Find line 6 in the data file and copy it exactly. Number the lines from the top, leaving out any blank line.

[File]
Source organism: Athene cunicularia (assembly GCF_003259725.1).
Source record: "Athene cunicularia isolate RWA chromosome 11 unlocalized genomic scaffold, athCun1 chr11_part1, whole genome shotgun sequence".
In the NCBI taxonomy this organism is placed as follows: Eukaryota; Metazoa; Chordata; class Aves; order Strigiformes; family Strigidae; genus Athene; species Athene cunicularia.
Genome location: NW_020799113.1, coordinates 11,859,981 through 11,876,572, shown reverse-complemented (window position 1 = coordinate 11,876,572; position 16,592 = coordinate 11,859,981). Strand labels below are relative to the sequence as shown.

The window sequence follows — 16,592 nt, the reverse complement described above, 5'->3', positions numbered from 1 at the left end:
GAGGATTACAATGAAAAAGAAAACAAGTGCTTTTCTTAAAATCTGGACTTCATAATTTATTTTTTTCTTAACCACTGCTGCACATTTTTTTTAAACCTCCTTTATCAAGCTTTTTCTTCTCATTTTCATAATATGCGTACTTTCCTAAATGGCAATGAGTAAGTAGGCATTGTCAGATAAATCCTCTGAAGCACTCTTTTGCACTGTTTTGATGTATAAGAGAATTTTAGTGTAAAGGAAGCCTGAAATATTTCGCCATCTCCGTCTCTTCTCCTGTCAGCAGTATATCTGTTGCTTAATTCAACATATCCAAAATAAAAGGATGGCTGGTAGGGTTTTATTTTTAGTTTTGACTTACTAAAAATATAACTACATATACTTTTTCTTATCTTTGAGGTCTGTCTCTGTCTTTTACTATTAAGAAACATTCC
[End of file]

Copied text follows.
GAGGATTACAATGAAAAAGAAAACAAGTGCTTTTCTTAAAATCTGGACTTCATAATTTATTTTTTTCTTAACCACTGCTGCACATTTTTTTTAAACCTCCTTTATCAAGCTTTTTCTTCTCATTTTCATAATATGCGTACTTTCCTAAATGGCAATGAGTAAGTAGGCATTGTCAGATAAATCCTCTGAAGCACTCTTTTGCACTGTTTTGATGTATAAGAGAATTTTAGTGTAAAGGAAGCCTGAAATATTTCGCCATCTCCGTCTCTTCTCCTGTCAGCAGTATATCTGTTGCTTAATTCAACATATCCAAAATAAAAGGATGGCTGGTAGGGTTTTATTTTTAGTTTTGACTTACTAAAAATATAACTACATATACTTTTTCTTATCTTTGAGGTCTGTCTCTGTCTTTTACTATTAAGAAACATTCC